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Entries in Age-Related Macular Degeneration (2)

Thursday
Apr282011

Study Finds Cancer Drug Avastin May Be Cheap Alternative for Eye Disease

Banastock/Thinkstock(PHILADELPHIA) -- Results from a study comparing Avastin (a cancer treatment drug) and Ludentis (a drug used to treat a degenerative eye disease) confirmed that the two are nearly equal in effectiveness for improving visual acuity lost as a result of age-related macular degeneration (AMD), according to MedPage Today.

According to the study, published online Thursday in the New England Journal of Medicine, patients who received monthly doses of Avastin gained 8.0 letters of visual acuity compared to an 8.5 letter improvement that Ludentis produced.

Members of the opthalmology community had much looked forward to the release of the study's findings, given the substantial price difference of the two drugs, both made by Genentech.  One dose of Avastin, approved by the FDA only for cancer treatment costs, about $50, while one dose of Ludentis, approved only for AMD, will run patients about $2,000. 

Fearing the impact such a study could have on the sales of the more expensive Ludentis, Genetech has been reluctant, MedPage reports, to fund a head-to-head trial between the two.  As a result, the National Eye Institute provided funding for the study, called the Comparison of AMD Treatment Trials (CATT).

Copyright 2011 ABC News Radio ´╗┐

Monday
Apr112011

Vitamin D Protects Against Age-Related Vision Loss

Paul Thomas/Photodisc(BUFFALO, N.Y.) -- Warding off vision loss in old age may have more to do with what's in your kitchen than what's in your medicine cabinet. According to new research published Monday, women who consume high levels of vitamin D through certain fish, dairy, eggs, and leafy greens could lower the risk of macular degeneration, the leading cause of vision loss in later life, by 59 percent.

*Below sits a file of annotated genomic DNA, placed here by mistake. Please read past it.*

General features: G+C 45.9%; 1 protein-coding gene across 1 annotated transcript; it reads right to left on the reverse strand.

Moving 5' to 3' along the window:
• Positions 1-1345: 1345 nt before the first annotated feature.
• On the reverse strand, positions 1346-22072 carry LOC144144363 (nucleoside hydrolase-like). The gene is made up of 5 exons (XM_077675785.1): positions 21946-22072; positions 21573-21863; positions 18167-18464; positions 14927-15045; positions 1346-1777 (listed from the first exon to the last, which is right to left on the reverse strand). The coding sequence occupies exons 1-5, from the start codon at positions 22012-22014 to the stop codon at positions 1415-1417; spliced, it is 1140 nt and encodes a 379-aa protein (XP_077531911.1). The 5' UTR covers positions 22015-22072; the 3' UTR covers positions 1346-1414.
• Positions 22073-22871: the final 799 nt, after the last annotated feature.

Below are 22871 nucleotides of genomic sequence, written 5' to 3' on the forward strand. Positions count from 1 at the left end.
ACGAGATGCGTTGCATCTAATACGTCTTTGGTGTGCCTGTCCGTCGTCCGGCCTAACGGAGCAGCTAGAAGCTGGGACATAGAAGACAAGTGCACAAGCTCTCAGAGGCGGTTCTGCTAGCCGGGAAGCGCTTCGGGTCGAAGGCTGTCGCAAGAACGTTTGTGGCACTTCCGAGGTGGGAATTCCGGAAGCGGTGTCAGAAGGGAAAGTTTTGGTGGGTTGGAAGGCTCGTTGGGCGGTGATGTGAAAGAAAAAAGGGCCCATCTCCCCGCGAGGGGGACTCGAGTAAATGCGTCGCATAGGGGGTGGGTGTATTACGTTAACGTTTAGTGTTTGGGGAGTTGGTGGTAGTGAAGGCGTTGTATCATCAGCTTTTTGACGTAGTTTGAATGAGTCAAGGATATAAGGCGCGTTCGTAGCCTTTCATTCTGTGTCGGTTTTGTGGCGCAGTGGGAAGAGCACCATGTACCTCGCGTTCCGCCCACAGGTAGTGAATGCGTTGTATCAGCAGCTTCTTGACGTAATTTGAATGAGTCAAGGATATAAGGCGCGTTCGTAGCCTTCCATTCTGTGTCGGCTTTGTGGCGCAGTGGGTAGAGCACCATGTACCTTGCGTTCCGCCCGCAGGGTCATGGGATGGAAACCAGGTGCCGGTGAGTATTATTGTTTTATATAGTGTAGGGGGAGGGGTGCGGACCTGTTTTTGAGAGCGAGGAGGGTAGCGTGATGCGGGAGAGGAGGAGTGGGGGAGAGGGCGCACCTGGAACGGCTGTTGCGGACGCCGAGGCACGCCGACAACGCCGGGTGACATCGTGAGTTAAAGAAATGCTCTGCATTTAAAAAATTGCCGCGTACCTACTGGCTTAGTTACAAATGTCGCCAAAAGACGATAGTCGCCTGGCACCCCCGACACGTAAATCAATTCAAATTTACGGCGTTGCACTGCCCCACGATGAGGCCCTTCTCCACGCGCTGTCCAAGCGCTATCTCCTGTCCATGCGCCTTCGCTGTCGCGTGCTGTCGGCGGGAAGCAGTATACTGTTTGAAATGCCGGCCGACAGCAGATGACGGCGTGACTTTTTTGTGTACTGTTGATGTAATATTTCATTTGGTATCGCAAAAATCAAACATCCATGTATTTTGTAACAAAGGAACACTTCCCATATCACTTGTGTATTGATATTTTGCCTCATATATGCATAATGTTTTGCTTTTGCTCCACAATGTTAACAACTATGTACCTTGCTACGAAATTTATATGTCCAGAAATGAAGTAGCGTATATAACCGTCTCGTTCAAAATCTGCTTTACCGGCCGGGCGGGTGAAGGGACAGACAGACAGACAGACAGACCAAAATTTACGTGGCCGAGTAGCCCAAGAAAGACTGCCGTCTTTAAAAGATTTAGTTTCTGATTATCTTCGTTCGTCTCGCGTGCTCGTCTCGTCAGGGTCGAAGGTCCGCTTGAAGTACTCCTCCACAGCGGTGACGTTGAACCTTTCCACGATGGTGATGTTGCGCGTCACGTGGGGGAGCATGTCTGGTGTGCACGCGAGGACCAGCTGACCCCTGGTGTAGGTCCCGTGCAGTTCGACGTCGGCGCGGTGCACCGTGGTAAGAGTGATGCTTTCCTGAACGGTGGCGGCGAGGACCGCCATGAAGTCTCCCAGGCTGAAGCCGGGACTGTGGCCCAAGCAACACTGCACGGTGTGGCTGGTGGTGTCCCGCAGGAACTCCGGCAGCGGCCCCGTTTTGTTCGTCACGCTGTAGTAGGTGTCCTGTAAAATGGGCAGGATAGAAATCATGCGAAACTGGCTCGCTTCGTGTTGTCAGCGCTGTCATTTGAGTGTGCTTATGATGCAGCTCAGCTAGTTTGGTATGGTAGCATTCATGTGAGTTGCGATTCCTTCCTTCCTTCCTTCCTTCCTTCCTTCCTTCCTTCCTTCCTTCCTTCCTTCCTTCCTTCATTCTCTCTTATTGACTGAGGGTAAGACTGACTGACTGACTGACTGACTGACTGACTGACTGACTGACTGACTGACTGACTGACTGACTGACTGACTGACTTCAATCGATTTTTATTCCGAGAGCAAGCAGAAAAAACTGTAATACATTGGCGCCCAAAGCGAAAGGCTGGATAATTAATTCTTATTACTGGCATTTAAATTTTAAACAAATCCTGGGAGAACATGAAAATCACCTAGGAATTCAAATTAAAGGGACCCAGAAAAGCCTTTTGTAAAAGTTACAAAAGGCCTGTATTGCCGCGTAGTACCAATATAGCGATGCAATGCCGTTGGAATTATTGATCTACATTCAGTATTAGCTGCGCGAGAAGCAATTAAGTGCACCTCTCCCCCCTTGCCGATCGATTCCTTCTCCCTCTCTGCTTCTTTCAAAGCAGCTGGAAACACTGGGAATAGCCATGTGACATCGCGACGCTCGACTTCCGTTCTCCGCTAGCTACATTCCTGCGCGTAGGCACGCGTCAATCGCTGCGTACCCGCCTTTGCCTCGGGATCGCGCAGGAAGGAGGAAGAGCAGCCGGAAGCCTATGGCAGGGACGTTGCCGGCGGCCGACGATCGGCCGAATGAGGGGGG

In Monday's study, women who consumed the most vitamin D cut their risk of developing early age-related macular degeneration (AMD) – a leading cause of vision loss and blindness among older Americans that strikes eight and a half million Americans – by more than half when compared to women with vitamin D-poor diets. Researchers found that risk was lowest when patients consumed 720 international units of Vitamin D per day through foods such as cold water fish, leafy greens, and dairy.

Though vitamin D can be obtained from foods, supplements, or by exposure to the sun, researchers found that vitamin D levels among patients in the study were most affected by the amount of vitamin D they consumed, not by the amount of outdoor exposure they had.

Considering many Americans are actually deficient in vitamin D, this study may offer one more reason for women to include vitamin D-rich foods in the diet, especially because women with vitamin D levels well above the recommended minimum saw the most benefit, said the lead author on the study, Amy Millen of the University of Buffalo.

Copyright 2011 ABC News Radio´╗┐







ABC News Radio